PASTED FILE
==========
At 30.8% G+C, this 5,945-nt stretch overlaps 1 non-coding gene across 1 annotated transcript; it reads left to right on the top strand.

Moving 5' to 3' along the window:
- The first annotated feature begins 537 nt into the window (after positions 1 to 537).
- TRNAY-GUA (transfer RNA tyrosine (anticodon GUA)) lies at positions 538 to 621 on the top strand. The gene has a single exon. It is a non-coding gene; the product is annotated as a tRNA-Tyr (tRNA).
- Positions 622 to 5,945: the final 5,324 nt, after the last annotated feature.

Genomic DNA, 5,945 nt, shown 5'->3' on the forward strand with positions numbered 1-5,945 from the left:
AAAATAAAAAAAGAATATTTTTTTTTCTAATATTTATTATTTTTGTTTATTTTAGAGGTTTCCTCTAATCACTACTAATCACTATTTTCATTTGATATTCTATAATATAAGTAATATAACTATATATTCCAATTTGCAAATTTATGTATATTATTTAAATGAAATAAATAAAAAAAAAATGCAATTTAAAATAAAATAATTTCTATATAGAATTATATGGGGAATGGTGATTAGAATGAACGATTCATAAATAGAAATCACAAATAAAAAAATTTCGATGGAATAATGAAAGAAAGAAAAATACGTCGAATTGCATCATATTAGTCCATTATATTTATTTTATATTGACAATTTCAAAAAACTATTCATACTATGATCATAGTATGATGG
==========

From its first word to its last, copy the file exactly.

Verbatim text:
At 30.8% G+C, this 5,945-nt stretch overlaps 1 non-coding gene across 1 annotated transcript; it reads left to right on the top strand.

Moving 5' to 3' along the window:
- The first annotated feature begins 537 nt into the window (after positions 1 to 537).
- TRNAY-GUA (transfer RNA tyrosine (anticodon GUA)) lies at positions 538 to 621 on the top strand. The gene has a single exon. It is a non-coding gene; the product is annotated as a tRNA-Tyr (tRNA).
- Positions 622 to 5,945: the final 5,324 nt, after the last annotated feature.

Genomic DNA, 5,945 nt, shown 5'->3' on the forward strand with positions numbered 1-5,945 from the left:
AAAATAAAAAAAGAATATTTTTTTTTCTAATATTTATTATTTTTGTTTATTTTAGAGGTTTCCTCTAATCACTACTAATCACTATTTTCATTTGATATTCTATAATATAAGTAATATAACTATATATTCCAATTTGCAAATTTATGTATATTATTTAAATGAAATAAATAAAAAAAAAATGCAATTTAAAATAAAATAATTTCTATATAGAATTATATGGGGAATGGTGATTAGAATGAACGATTCATAAATAGAAATCACAAATAAAAAAATTTCGATGGAATAATGAAAGAAAGAAAAATACGTCGAATTGCATCATATTAGTCCATTATATTTATTTTATATTGACAATTTCAAAAAACTATTCATACTATGATCATAGTATGATGG